Psychic Jury Duty

Jury Duty

(Read part 2 here.)So, I’m really interested to see how this all goes down.

On Monday I have to report for Jury Duty. Here, in the US, it’s something that everyone is required to do. Many people don’t like it although certain people absolutely love it. My husband, for example, spent a few days in a trial and found it fascinating.

My take on it is a little different though.

During Jury selection, I will be asked specific questions about myself and obviously one of those questions will be about what I do for work…

(Ha ha – do you see where I’m going with this?)

So, I’m going to do an experiment and tell the exact real truth. I work professionally as an intuitive.

What do you think it going to happen? Will they want me on the jury or will they run away? I’m over the stigma surrounding what I do for work – in fact, I really embrace it and the people I come into contact with in my normal life embrace it too!

But what will happen when I announce this in a court? Share your thoughts below!

For the outcome – read Part 2 here!

Love & Light,
Danielle

PS: Join the community – and discover and grow your own intuitive skills here!

24 replies
    • Diane Argabright
      Diane Argabright says:

      Being truthful is always the best way to go. I have served on a few trials. It will depend on the type of court case, and how the attorneys perceive you. Either way, it will be and adventure!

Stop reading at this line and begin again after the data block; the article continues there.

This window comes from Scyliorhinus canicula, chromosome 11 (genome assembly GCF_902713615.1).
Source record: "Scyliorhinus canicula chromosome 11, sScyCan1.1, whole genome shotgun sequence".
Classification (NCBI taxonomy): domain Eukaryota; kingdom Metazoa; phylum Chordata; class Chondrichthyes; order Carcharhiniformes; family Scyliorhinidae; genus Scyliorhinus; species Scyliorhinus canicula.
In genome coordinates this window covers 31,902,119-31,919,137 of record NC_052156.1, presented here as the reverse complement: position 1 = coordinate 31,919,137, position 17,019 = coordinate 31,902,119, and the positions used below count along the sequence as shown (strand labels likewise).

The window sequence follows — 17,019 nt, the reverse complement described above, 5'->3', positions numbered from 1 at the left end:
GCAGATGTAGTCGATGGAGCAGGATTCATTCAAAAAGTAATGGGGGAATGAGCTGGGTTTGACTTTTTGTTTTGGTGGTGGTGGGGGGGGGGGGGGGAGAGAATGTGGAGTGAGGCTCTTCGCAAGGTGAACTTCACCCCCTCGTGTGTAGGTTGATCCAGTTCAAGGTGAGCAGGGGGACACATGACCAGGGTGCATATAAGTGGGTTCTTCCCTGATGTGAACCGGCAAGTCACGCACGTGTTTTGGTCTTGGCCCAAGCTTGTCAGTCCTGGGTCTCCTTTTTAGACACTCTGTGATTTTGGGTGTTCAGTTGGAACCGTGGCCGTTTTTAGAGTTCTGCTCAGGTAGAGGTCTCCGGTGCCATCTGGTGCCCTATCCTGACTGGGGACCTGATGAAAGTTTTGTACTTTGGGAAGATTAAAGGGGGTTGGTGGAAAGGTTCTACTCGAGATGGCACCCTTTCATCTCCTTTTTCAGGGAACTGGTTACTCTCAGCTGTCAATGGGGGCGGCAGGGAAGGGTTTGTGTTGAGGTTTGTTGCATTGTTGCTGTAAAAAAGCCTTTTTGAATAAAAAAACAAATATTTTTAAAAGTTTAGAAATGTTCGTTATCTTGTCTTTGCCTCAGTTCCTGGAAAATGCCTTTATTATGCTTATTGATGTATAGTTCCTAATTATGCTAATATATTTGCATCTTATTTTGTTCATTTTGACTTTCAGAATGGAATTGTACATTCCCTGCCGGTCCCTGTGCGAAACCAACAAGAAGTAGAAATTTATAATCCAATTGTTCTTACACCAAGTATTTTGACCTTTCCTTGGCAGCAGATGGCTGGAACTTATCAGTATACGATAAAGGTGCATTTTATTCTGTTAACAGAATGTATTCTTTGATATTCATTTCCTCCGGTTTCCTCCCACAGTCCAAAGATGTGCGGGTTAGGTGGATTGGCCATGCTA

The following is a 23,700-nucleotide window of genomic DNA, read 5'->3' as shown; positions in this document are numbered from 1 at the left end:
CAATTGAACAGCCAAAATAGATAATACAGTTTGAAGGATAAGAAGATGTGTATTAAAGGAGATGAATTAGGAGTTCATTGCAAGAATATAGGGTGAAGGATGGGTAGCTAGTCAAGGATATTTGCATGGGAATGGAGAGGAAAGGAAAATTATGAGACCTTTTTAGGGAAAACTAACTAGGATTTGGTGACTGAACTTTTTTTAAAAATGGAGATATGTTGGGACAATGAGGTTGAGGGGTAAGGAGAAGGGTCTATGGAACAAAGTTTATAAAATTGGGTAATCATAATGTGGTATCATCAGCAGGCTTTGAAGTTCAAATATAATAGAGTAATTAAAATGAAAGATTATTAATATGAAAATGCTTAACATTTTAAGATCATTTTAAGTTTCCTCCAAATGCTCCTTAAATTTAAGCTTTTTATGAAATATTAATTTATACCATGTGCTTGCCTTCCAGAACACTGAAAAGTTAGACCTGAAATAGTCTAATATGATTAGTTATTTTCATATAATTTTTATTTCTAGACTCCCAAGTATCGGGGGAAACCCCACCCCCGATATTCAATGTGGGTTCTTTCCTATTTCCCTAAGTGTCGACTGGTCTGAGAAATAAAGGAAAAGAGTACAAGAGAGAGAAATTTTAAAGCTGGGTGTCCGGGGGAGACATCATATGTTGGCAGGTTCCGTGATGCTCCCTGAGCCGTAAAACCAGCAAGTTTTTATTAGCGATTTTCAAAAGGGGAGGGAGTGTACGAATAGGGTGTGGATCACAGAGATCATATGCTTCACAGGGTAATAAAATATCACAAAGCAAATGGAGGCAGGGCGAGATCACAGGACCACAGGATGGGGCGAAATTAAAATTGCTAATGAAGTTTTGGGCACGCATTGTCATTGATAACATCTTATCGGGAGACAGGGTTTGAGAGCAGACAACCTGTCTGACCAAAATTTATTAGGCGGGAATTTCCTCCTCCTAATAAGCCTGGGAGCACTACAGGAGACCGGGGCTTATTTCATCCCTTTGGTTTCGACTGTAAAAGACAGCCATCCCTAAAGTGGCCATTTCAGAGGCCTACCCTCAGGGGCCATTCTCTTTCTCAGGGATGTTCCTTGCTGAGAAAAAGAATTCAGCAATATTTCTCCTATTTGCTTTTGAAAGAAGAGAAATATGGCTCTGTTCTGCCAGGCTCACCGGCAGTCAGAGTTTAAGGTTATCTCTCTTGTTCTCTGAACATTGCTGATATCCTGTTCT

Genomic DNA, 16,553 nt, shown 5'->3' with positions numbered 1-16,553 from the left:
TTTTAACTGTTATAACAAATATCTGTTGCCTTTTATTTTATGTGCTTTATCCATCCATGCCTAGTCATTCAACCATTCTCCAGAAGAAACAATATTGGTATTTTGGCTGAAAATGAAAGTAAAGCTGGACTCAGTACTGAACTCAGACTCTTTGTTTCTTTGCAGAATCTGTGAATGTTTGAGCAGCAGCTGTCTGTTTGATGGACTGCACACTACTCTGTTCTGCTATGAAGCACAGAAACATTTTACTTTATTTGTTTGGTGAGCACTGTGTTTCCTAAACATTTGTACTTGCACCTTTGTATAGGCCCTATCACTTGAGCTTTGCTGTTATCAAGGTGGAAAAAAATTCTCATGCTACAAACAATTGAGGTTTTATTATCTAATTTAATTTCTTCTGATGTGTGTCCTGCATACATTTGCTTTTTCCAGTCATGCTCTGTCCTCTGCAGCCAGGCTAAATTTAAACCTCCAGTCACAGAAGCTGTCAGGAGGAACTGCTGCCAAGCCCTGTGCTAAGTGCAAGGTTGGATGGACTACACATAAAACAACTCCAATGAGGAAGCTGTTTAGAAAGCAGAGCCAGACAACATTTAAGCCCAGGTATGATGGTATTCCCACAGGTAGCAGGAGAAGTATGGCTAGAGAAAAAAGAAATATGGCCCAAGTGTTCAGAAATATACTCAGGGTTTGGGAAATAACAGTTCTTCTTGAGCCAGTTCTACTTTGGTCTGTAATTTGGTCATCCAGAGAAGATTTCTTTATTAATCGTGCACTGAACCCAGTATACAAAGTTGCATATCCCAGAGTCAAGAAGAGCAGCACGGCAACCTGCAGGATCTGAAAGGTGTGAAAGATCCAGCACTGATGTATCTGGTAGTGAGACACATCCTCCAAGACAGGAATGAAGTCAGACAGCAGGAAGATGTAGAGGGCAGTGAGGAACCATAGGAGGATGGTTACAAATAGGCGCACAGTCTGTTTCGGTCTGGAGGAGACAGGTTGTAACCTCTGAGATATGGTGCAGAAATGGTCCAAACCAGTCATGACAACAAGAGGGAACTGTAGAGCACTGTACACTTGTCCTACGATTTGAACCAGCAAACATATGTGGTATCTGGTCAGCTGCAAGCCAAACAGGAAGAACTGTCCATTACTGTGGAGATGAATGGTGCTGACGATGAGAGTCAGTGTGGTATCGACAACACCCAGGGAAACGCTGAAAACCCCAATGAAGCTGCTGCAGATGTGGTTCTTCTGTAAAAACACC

Reply
  1. Wendy Wallace
    Wendy Wallace says:

    Danielle they will either embrace this and think you are a blessing and can help or they will think your a whack job! Although intuitives are more and more these days. Have fun if you get choosen.

    Reply
  2. Gayle Lawrence
    Gayle Lawrence says:

    Hi Danielle….last time I was called for jury duty was a drunk driver case. They asked if I could be impartial and being honest I said No…I don’t drink and I feel there is No excuse for driving drunk…I was excused. When you tell them you are an intuitive….could you ignore an intuitive knowing of guilt when evidence “was not” presented to support what you feel sure of when you are instructed to convict based solely on the evidence? Hummm….a moral dilemma perhaps?

    Reply
    • Francese D Wilcox
      Francese D Wilcox says:

      excellent point!! I think that the chances are greater for you to be excused because of bias about your type of work, but don’t let that stop you!!!

      Reply
  3. Leslie
    Leslie says:

    Yes of course you must tell the truth about your occupation. I think the ensuing weeks will be freed up for you to do your wonderful work. Please let us know the outcome. Sorry, I am laughing, I can hear some of the thoughts of those people around you in the courtroom. Many are favourable, just not from the people responsible for picking you for the jury. (The thoughts are not mine).